Thus, the hardening of the Obama government’s stance on various aspects of China policy has not been accompanied by any change or hardening in its policy toward China over Taiwan. US officials highlight progress areas in its relations with Taiwan less likely to prompt frictions with China. They avoided taking sides against Tsai Ing-wen as they did in using a prominent news leak to voice concerns with her cross strait policy during her first run for the presidency in 2012.

As indicated by State Department

statements

on Taiwan made in anticipation of the ending of the Ma administration, the delicate cross-strait situation following the January 2016 election is likely to cause the US government to double down on efforts to encourage both Beijing and Taipei to avoid provocations, seek constructive communications, and reach compromise formulas or understandings that will avoid a break in cross-strait interchange detrimental to peace and stability.

After Obama

Americans advocating change in US-Taiwan policy less deferential to China are encouraged by the end of the Ma government and its strong accommodation of Beijing. They use three lines of argument.

One group strongly urges US policy to deal with Taiwan for its own sake and thus argues for more forthright support for Taiwan’s entry into the Trans-Pacific Partnership, more frequent US Cabinet-level visits to Taiwan, and the sale of more advanced US military equipment. This group also wants Taiwan to be at the center of recent strong US complaints about Chinese bullying and intimidation of its neighbors.

A second group strives to counter Chinese expansionism with a clear strategy of working with China’s neighbors that would involve maritime control, and interdiction if necessary. Taiwan is at the center of the so-called first island chain and looms large in such plans. This approach would involve gaining Taiwan’s cooperation in setting and monitoring sensors and other means of surveillance, preparing to deploy mobile anti-ship missile units to various locations in the first island chain, and ensuring its readiness to use mines and other means to deny access to Chinese ships and submarines.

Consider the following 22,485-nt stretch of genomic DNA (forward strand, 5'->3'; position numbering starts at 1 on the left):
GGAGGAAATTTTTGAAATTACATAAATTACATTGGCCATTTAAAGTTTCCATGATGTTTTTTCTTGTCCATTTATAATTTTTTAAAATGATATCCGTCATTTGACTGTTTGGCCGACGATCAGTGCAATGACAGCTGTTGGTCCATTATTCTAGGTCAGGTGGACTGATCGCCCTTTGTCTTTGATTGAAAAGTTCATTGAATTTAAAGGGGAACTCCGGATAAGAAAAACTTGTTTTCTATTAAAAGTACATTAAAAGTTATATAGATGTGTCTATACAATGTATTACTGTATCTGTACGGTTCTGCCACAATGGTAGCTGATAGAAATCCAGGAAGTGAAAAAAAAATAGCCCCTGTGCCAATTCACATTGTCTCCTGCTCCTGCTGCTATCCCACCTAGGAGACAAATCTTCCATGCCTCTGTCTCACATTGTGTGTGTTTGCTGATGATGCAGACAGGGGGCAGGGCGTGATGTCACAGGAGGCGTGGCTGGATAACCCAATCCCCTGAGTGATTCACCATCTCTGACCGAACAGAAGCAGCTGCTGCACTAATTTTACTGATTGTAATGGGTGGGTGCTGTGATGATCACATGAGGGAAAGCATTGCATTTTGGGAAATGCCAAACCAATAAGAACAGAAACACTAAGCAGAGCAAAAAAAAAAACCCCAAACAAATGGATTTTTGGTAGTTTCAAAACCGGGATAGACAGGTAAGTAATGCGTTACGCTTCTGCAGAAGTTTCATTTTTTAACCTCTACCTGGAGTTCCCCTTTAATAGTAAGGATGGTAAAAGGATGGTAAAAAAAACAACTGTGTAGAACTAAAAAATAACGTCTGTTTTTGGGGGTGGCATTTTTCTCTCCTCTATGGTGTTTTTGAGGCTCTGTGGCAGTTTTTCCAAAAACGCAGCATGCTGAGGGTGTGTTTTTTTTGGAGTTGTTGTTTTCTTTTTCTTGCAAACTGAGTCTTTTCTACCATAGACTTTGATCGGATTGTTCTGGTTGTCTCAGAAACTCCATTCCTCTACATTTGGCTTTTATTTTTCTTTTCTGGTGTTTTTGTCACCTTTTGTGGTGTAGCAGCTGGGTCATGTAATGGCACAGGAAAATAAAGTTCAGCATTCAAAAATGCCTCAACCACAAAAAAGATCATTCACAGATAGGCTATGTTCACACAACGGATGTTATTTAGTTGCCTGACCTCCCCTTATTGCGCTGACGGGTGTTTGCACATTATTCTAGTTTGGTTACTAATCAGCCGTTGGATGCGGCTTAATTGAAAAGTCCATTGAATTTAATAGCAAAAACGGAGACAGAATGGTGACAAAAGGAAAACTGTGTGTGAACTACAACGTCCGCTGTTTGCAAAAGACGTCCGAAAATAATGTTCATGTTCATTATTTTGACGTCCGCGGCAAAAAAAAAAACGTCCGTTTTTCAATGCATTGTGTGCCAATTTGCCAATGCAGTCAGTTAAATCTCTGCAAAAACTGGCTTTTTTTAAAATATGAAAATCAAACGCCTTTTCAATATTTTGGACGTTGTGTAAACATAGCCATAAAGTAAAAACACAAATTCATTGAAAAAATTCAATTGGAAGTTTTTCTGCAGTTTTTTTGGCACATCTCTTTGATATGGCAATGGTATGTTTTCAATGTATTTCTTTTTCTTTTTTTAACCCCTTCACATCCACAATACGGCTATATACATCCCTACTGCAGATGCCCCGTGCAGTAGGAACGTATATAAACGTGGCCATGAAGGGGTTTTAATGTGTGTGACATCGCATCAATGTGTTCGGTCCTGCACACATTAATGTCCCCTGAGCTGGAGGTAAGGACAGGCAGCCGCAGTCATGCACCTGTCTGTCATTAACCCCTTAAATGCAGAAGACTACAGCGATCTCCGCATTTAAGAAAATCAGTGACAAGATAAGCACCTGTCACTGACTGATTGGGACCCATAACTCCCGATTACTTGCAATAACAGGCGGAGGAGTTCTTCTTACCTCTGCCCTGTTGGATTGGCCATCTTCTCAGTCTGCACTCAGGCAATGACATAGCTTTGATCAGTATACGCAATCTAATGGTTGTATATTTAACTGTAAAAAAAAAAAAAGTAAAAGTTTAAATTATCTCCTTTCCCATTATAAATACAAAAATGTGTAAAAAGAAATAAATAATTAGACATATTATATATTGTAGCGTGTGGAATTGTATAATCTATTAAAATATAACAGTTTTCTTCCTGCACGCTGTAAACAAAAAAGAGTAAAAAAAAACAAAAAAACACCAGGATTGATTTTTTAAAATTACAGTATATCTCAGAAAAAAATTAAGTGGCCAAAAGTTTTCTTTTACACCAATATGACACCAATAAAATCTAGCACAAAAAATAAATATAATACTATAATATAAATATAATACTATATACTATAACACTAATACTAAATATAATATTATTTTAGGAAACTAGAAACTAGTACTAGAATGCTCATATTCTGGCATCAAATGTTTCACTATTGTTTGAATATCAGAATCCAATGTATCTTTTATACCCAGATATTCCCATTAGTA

A third group argues the US should take action that shows greater support for Taiwan as part of a cost imposition strategy to counter Xi Jinping’s anti-American practices. This view advocates the actions put forward by the previous two groups should be considered and used as the US endeavors to show Beijing that its challenges to US interests will not be cost free and actually will be counterproductive for Chinese concerns on the all-important Taiwan issue.

How much traction these views will gain, and their potential to change the direction of US-Taiwan policy, will depend on the circumstances. On the one hand, most of the Republican presidential candidates – and arguably Democratic candidate Hillary Clinton as well – promise stronger resolve against foreign challenges such as those posed by Xi Jinping’s China. The likelihood of change in US policy to being more supportive of Taiwan and less sensitive to Beijing may increase, contingent on which candidate is elected. On the other hand, the salience of the Taiwan issue and even broader US differences with China may be overshadowed by more urgent policy matters for the incoming US government. Foreign affairs is rarely a decisive issue in US elections and the China debate remains overshadowed by issues such as Islamic extremism and Russia.

Robert Sutter ([email protected]) is Professor of Practice of International Affairs at the Elliott School of George Washington University. This piece originally appeared in The Interpreter, the Lowy Institute blog.